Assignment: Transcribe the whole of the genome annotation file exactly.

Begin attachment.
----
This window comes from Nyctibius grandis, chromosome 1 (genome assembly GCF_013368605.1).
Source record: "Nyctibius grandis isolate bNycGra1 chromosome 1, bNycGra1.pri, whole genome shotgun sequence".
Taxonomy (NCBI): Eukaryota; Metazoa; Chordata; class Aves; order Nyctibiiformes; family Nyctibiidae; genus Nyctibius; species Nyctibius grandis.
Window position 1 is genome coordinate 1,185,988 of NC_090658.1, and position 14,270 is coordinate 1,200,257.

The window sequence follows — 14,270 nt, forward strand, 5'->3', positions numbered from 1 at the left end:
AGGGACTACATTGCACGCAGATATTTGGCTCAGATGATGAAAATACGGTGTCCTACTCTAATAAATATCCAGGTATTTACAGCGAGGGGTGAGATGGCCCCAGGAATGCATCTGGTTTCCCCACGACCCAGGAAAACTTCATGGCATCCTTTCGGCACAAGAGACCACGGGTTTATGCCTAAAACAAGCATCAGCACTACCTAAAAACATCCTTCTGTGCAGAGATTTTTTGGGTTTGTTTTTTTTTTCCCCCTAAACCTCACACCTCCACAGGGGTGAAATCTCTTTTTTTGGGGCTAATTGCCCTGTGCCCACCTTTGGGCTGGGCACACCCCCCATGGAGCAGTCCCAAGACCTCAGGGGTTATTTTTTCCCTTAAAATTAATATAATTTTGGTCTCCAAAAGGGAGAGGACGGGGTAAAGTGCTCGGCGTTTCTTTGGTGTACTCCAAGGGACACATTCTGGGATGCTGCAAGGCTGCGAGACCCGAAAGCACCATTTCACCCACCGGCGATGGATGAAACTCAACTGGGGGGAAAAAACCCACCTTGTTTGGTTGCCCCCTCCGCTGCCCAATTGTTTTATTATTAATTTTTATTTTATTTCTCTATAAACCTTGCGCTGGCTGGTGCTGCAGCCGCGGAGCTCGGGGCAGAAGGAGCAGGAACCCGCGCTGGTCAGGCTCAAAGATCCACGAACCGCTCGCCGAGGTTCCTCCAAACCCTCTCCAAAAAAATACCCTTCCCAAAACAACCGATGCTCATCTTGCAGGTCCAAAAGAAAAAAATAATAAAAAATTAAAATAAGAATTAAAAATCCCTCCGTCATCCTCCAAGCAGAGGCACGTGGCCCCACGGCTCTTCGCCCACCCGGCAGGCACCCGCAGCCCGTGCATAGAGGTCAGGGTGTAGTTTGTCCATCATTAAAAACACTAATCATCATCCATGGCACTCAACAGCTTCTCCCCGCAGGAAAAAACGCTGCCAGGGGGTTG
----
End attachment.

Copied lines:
This window comes from Nyctibius grandis, chromosome 1 (genome assembly GCF_013368605.1).
Source record: "Nyctibius grandis isolate bNycGra1 chromosome 1, bNycGra1.pri, whole genome shotgun sequence".
Taxonomy (NCBI): Eukaryota; Metazoa; Chordata; class Aves; order Nyctibiiformes; family Nyctibiidae; genus Nyctibius; species Nyctibius grandis.
Window position 1 is genome coordinate 1,185,988 of NC_090658.1, and position 14,270 is coordinate 1,200,257.

The window sequence follows — 14,270 nt, forward strand, 5'->3', positions numbered from 1 at the left end:
AGGGACTACATTGCACGCAGATATTTGGCTCAGATGATGAAAATACGGTGTCCTACTCTAATAAATATCCAGGTATTTACAGCGAGGGGTGAGATGGCCCCAGGAATGCATCTGGTTTCCCCACGACCCAGGAAAACTTCATGGCATCCTTTCGGCACAAGAGACCACGGGTTTATGCCTAAAACAAGCATCAGCACTACCTAAAAACATCCTTCTGTGCAGAGATTTTTTGGGTTTGTTTTTTTTTTCCCCCTAAACCTCACACCTCCACAGGGGTGAAATCTCTTTTTTTGGGGCTAATTGCCCTGTGCCCACCTTTGGGCTGGGCACACCCCCCATGGAGCAGTCCCAAGACCTCAGGGGTTATTTTTTCCCTTAAAATTAATATAATTTTGGTCTCCAAAAGGGAGAGGACGGGGTAAAGTGCTCGGCGTTTCTTTGGTGTACTCCAAGGGACACATTCTGGGATGCTGCAAGGCTGCGAGACCCGAAAGCACCATTTCACCCACCGGCGATGGATGAAACTCAACTGGGGGGAAAAAACCCACCTTGTTTGGTTGCCCCCTCCGCTGCCCAATTGTTTTATTATTAATTTTTATTTTATTTCTCTATAAACCTTGCGCTGGCTGGTGCTGCAGCCGCGGAGCTCGGGGCAGAAGGAGCAGGAACCCGCGCTGGTCAGGCTCAAAGATCCACGAACCGCTCGCCGAGGTTCCTCCAAACCCTCTCCAAAAAAATACCCTTCCCAAAACAACCGATGCTCATCTTGCAGGTCCAAAAGAAAAAAATAATAAAAAATTAAAATAAGAATTAAAAATCCCTCCGTCATCCTCCAAGCAGAGGCACGTGGCCCCACGGCTCTTCGCCCACCCGGCAGGCACCCGCAGCCCGTGCATAGAGGTCAGGGTGTAGTTTGTCCATCATTAAAAACACTAATCATCATCCATGGCACTCAACAGCTTCTCCCCGCAGGAAAAAACGCTGCCAGGGGGTTG